Measuring teacher effectiveness is definitely hard, for example, even if we're making progress on that front. And subjective assessment of teachers remains a huge problem, especially given the "faddish nature of school improvement".

Harry's fourth objection to performance pay, though, is a very common one that I do not understand: that it will "reduce incentives to collaborate" due to "competition for a limited pot of bonuses."

Read on for more (below).

Continue reading "Bruno: Performance Pay Doesn't Necessarily Discourage Collaboration" »

Morning Video: So What's It Like To Take The OECD Test for Schools?

Following up on the fascinating topic of the OECD Test for Schools, the PBS NewsHour just recently aired a new segment about the test's spread, how it differs from most annual assessments (and even the Common Core assessments), and some of the reactions of the kids who've been taking it. Transcript here. You can also read all about the test's development and impacts in my recent Harvard Education Letter article. Don't forget that Frontline's segment on resegregation airs tonight.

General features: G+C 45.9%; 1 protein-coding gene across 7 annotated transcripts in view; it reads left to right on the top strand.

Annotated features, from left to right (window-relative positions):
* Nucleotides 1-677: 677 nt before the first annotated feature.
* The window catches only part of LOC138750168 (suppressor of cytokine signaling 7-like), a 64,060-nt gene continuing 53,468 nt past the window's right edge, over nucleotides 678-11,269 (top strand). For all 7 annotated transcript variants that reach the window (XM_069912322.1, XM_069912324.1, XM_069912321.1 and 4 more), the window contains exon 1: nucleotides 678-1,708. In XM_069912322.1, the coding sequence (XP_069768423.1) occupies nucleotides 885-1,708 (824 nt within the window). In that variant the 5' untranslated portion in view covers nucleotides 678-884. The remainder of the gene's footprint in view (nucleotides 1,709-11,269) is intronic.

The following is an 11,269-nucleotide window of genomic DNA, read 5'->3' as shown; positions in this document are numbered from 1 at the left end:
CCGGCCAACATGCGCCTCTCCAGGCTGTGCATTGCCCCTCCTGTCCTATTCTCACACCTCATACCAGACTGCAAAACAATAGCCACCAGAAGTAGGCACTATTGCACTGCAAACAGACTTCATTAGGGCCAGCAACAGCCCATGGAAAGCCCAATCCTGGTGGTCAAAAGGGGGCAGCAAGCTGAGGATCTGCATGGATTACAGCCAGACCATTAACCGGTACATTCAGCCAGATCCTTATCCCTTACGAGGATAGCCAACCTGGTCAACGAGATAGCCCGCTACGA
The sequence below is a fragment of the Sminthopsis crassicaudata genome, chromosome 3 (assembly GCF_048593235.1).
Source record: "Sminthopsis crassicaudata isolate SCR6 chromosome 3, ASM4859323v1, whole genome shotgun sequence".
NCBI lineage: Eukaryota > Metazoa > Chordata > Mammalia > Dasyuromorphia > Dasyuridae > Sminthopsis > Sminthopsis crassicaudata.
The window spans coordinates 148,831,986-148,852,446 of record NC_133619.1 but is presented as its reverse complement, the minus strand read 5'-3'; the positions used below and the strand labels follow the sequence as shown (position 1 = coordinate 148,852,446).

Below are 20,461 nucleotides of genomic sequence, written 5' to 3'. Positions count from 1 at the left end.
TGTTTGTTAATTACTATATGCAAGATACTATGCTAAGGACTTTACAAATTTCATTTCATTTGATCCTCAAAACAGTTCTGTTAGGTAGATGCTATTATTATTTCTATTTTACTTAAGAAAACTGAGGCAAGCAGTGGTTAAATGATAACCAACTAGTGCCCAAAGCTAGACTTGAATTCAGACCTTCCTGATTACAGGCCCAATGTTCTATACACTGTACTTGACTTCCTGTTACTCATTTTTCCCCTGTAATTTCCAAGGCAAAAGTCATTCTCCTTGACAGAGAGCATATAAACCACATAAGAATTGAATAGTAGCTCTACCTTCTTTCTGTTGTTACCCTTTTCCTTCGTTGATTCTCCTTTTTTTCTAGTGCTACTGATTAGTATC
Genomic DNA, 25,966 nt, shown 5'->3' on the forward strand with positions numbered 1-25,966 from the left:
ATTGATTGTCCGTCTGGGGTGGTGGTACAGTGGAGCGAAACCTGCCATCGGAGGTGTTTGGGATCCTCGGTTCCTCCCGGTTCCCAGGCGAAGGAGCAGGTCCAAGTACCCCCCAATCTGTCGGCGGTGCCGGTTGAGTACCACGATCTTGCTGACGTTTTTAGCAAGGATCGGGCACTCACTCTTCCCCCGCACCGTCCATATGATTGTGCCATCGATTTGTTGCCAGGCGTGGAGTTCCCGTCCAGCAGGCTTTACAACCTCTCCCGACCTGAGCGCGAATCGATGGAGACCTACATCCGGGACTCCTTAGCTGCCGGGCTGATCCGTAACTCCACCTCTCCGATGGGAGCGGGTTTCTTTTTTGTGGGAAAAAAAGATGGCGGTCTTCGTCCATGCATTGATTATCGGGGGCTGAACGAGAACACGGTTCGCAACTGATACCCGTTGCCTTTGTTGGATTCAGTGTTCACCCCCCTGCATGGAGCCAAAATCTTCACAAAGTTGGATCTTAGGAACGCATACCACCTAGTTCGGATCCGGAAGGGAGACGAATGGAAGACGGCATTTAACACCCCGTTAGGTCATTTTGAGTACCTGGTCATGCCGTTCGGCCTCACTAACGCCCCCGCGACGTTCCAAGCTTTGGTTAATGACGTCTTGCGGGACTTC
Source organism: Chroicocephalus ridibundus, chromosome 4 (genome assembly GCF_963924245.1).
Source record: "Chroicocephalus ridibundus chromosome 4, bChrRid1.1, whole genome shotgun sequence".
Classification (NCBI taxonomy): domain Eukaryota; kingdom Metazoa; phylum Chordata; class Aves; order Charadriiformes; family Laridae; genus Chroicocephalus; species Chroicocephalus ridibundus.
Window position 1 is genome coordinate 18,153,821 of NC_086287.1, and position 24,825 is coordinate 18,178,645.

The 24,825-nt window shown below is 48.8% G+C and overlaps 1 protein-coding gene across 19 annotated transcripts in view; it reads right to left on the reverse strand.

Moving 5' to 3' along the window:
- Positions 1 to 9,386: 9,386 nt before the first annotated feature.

Magazines: New Yorker Delves Into Atlanta Cheating School

I'm not sure there's anything entirely new or shocking in it, but image from www.newyorker.comThe New Yorker goes deep with its latest education story (A Struggling School Made a Shocking Choice), by contributor Rachel Aviv.

"Struggling to meet data-driven district targets, as well as progress measurements outlined in No Child Left Behind, administrators and teachers at Parks first began systematically fixing students’ incorrect answers on standardized tests in 2006.

"The resulting scores significantly raised the school’s percentage of eighth graders who met the state’s standards.

"The success created an ongoing cycle that fostered continuous cheating—by 2008, the practices had become what Christopher Waller, the school’s former principal, calls a “well-oiled machine.”

The same pressures and incentives still exist, reports Aviv.  

Could it happen again soon? The story seems to suggest it's likely.

Previous New Yorker stories by Aviv here.

Previous New Yorker posts: The Innovation/Disruption "Myth"New Yorker Digs Into Newark Reform BacklashWhat The New Yorker's Parent/Reporter Should Write About Next.

Articles: Adult Ed's Secret Buzzwords & Lingo

ScreenHunter_01 Jul. 14 10.07So you think that edtech (and school reform in general) are full of buzzwords and hot new trends? Well, that may be true. But edtech’s got nothing on adult education, which freely adopts jargon and innovation from the K-12 and postsecondary worlds and then adds its own particular set of terms and approaches.